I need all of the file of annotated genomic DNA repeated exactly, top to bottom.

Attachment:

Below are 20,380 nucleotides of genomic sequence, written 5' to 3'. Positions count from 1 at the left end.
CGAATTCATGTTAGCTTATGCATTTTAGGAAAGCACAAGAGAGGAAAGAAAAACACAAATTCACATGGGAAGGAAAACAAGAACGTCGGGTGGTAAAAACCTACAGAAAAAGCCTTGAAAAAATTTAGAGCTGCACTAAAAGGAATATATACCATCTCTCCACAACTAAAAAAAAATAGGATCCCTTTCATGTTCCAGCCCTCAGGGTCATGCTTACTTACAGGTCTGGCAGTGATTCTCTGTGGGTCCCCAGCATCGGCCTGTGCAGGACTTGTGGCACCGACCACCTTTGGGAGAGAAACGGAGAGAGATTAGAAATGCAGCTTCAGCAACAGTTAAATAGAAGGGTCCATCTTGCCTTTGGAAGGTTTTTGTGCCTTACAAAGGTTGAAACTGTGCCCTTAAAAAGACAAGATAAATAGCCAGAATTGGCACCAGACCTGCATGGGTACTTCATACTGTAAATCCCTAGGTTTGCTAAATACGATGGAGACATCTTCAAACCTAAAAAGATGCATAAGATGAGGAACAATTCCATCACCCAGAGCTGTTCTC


Below are 20,380 nucleotides of genomic sequence, written 5' to 3'. Positions count from 1 at the left end.
CGAATTCATGTTAGCTTATGCATTTTAGGAAAGCACAAGAGAGGAAAGAAAAACACAAATTCACATGGGAAGGAAAACAAGAACGTCGGGTGGTAAAAACCTACAGAAAAAGCCTTGAAAAAATTTAGAGCTGCACTAAAAGGAATATATACCATCTCTCCACAACTAAAAAAAAATAGGATCCCTTTCATGTTCCAGCCCTCAGGGTCATGCTTACTTACAGGTCTGGCAGTGATTCTCTGTGGGTCCCCAGCATCGGCCTGTGCAGGACTTGTGGCACCGACCACCTTTGGGAGAGAAACGGAGAGAGATTAGAAATGCAGCTTCAGCAACAGTTAAATAGAAGGGTCCATCTTGCCTTTGGAAGGTTTTTGTGCCTTACAAAGGTTGAAACTGTGCCCTTAAAAAGACAAGATAAATAGCCAGAATTGGCACCAGACCTGCATGGGTACTTCATACTGTAAATCCCTAGGTTTGCTAAATACGATGGAGACATCTTCAAACCTAAAAAGATGCATAAGATGAGGAACAATTCCATCACCCAGAGCTGTTCTC